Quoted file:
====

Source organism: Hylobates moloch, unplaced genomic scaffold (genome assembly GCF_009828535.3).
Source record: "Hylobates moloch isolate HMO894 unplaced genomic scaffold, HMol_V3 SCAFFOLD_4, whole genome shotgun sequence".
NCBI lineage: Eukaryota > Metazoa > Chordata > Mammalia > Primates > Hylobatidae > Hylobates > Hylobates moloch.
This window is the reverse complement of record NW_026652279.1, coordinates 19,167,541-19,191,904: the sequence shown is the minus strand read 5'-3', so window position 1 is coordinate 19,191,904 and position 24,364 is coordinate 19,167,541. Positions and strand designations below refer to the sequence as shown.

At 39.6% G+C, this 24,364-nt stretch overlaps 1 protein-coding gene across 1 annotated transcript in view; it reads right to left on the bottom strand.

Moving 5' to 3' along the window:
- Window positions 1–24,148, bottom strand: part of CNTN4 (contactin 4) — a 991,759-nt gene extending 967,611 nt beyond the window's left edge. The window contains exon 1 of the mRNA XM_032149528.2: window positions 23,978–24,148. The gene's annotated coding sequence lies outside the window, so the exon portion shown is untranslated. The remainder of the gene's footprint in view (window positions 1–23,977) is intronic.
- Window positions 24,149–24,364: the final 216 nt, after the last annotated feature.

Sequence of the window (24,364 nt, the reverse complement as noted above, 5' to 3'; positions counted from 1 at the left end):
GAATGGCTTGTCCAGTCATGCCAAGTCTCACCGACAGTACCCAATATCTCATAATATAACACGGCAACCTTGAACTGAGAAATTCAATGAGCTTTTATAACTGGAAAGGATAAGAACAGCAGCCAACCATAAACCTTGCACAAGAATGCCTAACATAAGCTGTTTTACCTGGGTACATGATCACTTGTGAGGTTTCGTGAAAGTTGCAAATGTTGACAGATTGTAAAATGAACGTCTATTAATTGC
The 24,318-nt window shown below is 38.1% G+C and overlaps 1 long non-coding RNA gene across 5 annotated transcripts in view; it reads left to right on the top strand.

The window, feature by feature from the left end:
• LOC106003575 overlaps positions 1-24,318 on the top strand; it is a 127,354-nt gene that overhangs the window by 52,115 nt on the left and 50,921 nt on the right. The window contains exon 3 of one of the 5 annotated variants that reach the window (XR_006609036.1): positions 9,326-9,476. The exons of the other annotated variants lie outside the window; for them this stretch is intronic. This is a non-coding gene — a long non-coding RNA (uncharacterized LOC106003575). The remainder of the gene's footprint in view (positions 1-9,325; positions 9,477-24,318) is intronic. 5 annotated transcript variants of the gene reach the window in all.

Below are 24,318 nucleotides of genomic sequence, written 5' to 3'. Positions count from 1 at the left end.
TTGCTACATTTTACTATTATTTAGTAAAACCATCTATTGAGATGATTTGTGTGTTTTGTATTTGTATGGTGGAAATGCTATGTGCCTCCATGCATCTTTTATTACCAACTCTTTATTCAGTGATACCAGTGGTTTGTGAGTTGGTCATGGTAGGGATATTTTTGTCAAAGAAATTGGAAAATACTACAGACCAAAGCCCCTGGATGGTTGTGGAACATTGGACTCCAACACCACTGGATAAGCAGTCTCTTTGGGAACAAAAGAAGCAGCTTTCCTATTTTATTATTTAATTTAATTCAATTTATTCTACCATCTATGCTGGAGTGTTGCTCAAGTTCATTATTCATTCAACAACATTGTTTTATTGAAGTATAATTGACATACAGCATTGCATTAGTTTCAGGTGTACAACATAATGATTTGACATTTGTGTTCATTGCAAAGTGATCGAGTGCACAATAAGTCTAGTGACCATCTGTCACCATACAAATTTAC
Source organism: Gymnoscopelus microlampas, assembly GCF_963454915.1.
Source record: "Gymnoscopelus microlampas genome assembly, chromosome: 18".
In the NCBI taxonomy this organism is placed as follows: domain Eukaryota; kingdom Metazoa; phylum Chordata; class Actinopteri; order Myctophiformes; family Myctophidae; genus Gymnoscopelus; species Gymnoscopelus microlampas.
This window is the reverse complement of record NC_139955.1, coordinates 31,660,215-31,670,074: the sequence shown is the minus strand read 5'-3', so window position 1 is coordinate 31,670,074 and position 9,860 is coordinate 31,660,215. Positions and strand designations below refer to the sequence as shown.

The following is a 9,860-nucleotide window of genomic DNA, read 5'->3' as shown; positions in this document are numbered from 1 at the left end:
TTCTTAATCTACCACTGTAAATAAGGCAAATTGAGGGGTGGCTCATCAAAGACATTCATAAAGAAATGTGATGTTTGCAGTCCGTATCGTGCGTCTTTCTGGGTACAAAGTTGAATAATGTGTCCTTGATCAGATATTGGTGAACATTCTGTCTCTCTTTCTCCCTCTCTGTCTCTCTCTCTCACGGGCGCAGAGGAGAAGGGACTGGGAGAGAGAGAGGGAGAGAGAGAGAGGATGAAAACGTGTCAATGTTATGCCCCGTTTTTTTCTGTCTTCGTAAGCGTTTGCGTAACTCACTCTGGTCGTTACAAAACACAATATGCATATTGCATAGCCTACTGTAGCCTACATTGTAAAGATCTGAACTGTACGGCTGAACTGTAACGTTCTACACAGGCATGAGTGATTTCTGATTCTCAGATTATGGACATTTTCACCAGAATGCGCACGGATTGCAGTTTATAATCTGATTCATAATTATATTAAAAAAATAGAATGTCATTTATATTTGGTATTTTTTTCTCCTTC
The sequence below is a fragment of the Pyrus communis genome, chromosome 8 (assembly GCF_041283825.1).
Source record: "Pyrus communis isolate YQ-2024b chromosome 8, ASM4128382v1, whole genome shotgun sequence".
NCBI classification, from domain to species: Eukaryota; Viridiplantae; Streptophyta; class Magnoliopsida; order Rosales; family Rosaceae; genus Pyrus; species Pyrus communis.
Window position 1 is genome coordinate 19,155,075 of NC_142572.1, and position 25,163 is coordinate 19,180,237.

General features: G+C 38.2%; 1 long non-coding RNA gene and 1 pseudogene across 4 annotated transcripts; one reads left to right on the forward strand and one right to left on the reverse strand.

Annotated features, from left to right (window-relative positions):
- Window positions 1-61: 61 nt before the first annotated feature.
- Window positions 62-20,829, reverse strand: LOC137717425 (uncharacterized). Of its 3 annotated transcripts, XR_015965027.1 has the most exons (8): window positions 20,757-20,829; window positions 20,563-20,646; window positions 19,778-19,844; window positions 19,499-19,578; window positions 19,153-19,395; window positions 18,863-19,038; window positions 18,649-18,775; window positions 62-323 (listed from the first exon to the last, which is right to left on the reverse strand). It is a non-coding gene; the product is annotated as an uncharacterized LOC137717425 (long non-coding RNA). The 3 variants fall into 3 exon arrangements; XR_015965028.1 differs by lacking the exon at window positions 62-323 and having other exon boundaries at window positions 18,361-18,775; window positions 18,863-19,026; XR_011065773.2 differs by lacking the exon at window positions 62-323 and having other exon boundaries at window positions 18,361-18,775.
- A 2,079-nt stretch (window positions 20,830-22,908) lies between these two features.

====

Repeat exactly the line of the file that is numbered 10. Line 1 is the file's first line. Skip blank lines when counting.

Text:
GAATGGCTTGTCCAGTCATGCCAAGTCTCACCGACAGTACCCAATATCTCATAATATAACACGGCAACCTTGAACTGAGAAATTCAATGAGCTTTTATAACTGGAAAGGATAAGAACAGCAGCCAACCATAAACCTTGCACAAGAATGCCTAACATAAGCTGTTTTACCTGGGTACATGATCACTTGTGAGGTTTCGTGAAAGTTGCAAATGTTGACAGATTGTAAAATGAACGTCTATTAATTGC